function types

Swift support function types. Values of that types can be anonymous functions, lambdas or reference to the class method. Each function belongs to corresponding function type.

To declare function type you list types of parameters in parentheses and after arrow specify return type like (A, B) -> C.

The parameter types list may be empty: () -> A.

Use Void type when no return value: (A, B) -> Void.

func addTwoInts(_ a: Int, _ b: Int) -> Int {
    return a + b
func multiplyTwoInts(_ a: Int, _ b: Int) -> Int {
    return a * b
// both functions are (Int, Int) -> Int

var mathFunction: (Int, Int) -> Int = addTwoInts

lambda expression

In Swift, a lambda is called a closure.

// { (parameters) -> return type in
//    statements

reversedNames = names.sorted(by: { (s1: String, s2: String) -> Bool in
    return s1 > s2
}) // with full syntax

You can skip type names for parameters and return value when them are known. For example lambda is used as parameter of function.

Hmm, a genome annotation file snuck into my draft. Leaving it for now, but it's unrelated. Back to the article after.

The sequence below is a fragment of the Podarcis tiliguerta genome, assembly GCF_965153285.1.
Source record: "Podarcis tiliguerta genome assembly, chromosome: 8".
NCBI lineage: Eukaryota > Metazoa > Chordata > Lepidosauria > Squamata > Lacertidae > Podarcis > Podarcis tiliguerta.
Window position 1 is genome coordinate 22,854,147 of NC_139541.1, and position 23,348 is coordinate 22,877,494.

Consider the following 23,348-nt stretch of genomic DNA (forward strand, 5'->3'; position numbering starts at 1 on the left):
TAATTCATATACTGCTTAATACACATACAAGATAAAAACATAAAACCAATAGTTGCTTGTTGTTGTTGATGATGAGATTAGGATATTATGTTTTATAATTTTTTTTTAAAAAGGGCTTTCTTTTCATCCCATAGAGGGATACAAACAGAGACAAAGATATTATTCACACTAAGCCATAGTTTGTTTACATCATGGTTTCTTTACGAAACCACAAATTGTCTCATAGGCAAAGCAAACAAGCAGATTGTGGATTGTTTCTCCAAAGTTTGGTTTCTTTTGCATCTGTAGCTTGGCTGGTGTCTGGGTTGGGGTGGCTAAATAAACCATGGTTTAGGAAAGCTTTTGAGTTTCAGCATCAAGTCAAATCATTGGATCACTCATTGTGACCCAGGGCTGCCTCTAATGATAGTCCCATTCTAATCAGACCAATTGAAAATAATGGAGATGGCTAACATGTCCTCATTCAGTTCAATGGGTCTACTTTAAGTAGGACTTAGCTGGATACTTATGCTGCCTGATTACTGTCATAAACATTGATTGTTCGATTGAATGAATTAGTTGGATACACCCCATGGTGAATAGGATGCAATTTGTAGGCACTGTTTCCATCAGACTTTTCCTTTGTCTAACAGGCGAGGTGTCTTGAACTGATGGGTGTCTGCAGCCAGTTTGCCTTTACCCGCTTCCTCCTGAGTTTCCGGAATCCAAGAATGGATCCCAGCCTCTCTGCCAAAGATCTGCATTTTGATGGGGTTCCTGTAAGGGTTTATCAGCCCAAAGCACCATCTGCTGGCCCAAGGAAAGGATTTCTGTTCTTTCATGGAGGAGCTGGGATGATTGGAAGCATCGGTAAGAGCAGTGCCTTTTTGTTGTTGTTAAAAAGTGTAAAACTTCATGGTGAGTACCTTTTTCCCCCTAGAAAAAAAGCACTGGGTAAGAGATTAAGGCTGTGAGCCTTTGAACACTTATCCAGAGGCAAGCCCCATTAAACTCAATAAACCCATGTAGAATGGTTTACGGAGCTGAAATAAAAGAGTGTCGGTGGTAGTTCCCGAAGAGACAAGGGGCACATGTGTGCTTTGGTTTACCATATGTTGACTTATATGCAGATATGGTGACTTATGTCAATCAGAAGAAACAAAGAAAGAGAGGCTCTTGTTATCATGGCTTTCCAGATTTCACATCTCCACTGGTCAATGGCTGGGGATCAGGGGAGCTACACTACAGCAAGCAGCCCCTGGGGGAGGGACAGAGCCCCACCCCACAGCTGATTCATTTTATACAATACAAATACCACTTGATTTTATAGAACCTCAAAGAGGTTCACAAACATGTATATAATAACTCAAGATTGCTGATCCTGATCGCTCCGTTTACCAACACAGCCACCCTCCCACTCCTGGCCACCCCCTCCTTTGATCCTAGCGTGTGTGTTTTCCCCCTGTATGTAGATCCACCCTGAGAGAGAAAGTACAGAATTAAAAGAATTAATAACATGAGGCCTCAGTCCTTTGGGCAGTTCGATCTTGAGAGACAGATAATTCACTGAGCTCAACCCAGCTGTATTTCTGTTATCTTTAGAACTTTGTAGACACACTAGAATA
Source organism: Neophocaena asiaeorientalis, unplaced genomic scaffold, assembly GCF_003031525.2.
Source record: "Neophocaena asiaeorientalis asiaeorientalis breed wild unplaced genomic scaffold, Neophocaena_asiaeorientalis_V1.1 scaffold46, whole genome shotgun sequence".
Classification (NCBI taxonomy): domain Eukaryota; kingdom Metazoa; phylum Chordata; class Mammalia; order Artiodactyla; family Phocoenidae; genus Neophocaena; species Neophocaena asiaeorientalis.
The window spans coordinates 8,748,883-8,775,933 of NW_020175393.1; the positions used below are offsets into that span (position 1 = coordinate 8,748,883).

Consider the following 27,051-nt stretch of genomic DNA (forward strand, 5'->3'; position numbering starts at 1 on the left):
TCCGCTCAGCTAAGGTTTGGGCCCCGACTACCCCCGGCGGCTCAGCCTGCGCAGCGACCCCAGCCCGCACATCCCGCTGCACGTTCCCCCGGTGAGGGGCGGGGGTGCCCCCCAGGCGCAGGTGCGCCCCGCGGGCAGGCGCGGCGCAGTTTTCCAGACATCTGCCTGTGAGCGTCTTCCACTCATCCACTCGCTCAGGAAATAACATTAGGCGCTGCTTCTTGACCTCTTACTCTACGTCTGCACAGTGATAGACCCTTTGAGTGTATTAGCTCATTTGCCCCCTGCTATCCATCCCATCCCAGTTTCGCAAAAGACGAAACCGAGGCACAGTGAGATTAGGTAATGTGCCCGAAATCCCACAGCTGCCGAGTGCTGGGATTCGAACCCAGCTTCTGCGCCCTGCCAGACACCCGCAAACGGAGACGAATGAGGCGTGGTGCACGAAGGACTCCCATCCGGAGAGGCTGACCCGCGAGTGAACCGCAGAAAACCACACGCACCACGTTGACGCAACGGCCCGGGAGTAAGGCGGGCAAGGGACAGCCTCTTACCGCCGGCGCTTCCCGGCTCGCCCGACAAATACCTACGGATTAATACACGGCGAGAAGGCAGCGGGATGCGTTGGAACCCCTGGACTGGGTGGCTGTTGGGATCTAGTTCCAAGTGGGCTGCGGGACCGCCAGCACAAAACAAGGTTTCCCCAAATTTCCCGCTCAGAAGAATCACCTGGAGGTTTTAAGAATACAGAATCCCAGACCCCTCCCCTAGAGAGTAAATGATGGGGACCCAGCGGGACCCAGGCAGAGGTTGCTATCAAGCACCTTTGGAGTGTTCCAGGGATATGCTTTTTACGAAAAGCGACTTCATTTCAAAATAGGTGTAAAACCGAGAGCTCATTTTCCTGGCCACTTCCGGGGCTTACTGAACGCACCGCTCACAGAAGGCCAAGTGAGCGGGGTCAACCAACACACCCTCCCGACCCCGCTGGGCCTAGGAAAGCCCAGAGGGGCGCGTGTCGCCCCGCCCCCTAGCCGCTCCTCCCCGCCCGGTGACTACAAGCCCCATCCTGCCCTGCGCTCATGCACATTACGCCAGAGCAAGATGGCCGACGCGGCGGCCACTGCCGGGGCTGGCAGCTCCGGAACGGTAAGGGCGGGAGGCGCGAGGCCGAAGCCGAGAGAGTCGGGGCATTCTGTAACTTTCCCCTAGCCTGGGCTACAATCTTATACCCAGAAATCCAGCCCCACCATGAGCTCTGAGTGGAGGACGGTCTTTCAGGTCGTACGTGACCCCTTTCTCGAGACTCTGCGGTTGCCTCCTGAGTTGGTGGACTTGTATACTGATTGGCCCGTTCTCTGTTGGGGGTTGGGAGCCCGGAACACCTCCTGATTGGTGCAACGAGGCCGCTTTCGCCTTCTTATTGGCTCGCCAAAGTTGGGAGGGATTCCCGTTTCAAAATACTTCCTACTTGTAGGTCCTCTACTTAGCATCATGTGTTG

reversedNames = names.sorted(by: { s1, s2 in return s1 > s2 } )

Single-expression lambda can omit the return keyword.

reversedNames = names.sorted(by: { s1, s2 in s1 > s2 } )

Swift can generate default names for the lambda parameters: $0, $1, $2 and etc.

reversedNames = names.sorted(by: { $0 > $1 } )

Operators can be used to replace common closures.

reversedNames = names.sorted(by: > )

higher-order function

A higher-order function is a function that takes functions as parameters, or returns a function.

func someFunctionThatTakesAClosure(closure: () -> Void) {
    // function body goes here

// Here's how you call this function without using a trailing closure:
someFunctionThatTakesAClosure(closure: {
    // closure's body goes here

Last lambda argument can be placed outside the parentheses. Such syntax is also known as trailing lambda.

// with a trailing
someFunctionThatTakesAClosure() {
    // trailing closure's body goes here

If the lambda is the only argument to that call, the parentheses can be omitted entirely.

someFunctionThatTakesAClosure {
    // trailing closure's body goes here


A lambda expression / local function can capture constants and variables from the surrounding context in which it’s defined. Constants and variables will be accessible even if the original scope that defined them no longer exists. (Read more about closure.)

func makeIncrementer(forIncrement amount: Int) -> () -> Int {
    var runningTotal = 0
    func incrementer() -> Int {
        runningTotal += amount
        return runningTotal
    return incrementer